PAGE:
The 8(a) Business Development program is a Small Business Administration initiative designed to level the federal government contracting playing field for small business owners who are socially and economically disadvantaged. Qualifying businesses can compete for contracts that are set aside specifically for members of the program. They also can get help from SBA experts on submitting government contract bids, connect with mentors and tap other helpful resources. If you have a business, consider working with a financial advisor to make sure your personal and business finances are in order and your interests are protected.
What Is the 8(a) Business Development Program?
With annual purchases topping $500 billion, the U.S. government is the world’s largest customer. Federal law requires 23% of those orders to go to small business sellers. Other statutory requirements call for the various federal agencies to devote set amounts of their budgets to buying from women-owned businesses, companies owned by service-disabled veterans and others.
The 8(a) business development program aims to make sure a fair share of those dollars go to business owners facing obstacles due to economic circumstances, race or ethnic background.
The benefits of participating in the 8(a) program fall into two main categories. In addition to being able to bid on contracts set aside for them, they can use special SBA resources to help them navigate the government contracting world.
The most concrete benefit of 8(a) participation is getting exclusive access to win certain contracts as sole-source providers on government contracts. The sole-source contracts can be worth up to $6.5 million for manufacturers and up to $4 million for sellers of goods and services. For larger contracts, 8(a) participants can band together to form joint ventures and bid collaboratively.
The mentoring part of the 8(a) program encourages participating businesses to connect with larger firms so they can jointly bid on contracts that have been set aside for small contractors. The protégé small business can benefit from its mentor’s expertise as well as financial assistance. The mentor gets the green light to bid on contracts that it would not be able to go after without its protégé. Only small businesses that have never gotten a government contract can participate in this program.
Small businesses in 8(a) also can be assigned a business opportunity specialist, which is an SBA employee trained to help small contracts. SBA also puts on workshops on marketing, management and other topics for 8(a) businesses. And 8(a) participants can get access to surplus government property, SBA-backed loans and help with surety bonds.
To participate in 8(a), businesses must first fit SBA’s size standard for a small business. This standard is generally measured by the size of annual revenues or a number of employees. It varies according to the industry the firm operates in, as categorized under the North American Industry Classification System (NAICS). In the case of a manufacturer of office furniture, for example, a firm must have fewer than 1,000 employees to be considered small.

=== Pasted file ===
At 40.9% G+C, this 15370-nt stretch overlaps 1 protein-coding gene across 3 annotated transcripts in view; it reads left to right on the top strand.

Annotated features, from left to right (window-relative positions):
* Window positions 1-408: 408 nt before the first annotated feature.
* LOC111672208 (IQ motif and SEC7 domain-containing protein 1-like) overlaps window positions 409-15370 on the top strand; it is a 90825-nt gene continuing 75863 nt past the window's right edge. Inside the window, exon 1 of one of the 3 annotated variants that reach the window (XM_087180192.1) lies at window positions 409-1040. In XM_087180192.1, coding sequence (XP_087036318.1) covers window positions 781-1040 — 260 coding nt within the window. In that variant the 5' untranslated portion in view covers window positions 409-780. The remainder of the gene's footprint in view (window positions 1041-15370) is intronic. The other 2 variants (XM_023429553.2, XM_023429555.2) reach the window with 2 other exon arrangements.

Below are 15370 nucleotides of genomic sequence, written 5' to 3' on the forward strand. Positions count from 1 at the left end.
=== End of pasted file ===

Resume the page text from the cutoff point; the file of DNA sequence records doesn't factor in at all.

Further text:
Next, the firm must be at least 51% owned by a socially disadvantaged U.S. citizen. This group automatically includes African-Americans, Hispanic Americans, Asian Pacific Americans, Subcontinent Asian Americans and Native Americans. This group also includes those who can show a social disadvantage because of coming from an environment isolated from mainstream American society.
Economic disadvantage also has to be shown. These requirements are straightforward. The owner has to have:
Small businesses can apply to participate in the 8(a) program online at the certify.SBA.gov site. Applicants have to include documentation of income, assets and net worth, as well as narratives describing how they have experienced social disadvantage.
The 8(a) certification is good for up to nine years. Participants have to submit annual updates to stay in the program.
The Bottom Line
The SBA 8(a) business development can provide socially and economically disadvantaged business owners with valuable assistance in securing contracts with the federal government. To qualify, small business owners have to show they are members of disadvantaged groups and also have access to limited financial resources. Those that meet the standard can bid on sole-source government contract set-asides. They can also set up joint ventures with larger firms to give both companies access to setasides and get technical assistance and training.
Tips for Small Businesses
- An experienced financial advisor can provide invaluable help when applying to participate in the 8(a) program or with any business owner’s personal finances. Finding the right financial advisor who fits your needs doesn’t have to be hard. SmartAsset’s free tool matches you with up to three vetted financial advisors who serve your area, and you can interview your advisor matches at no cost to decide which one is right for you. If you’re ready to find an advisor who can help you achieve your financial goals, get started now.
- If you have employees you’ll need to be sure you’re withholding the correct amount for federal income taxes as well as Social Security and Medicare. A free paycheck calculator can help make short work of this essential bookkeeping chore.
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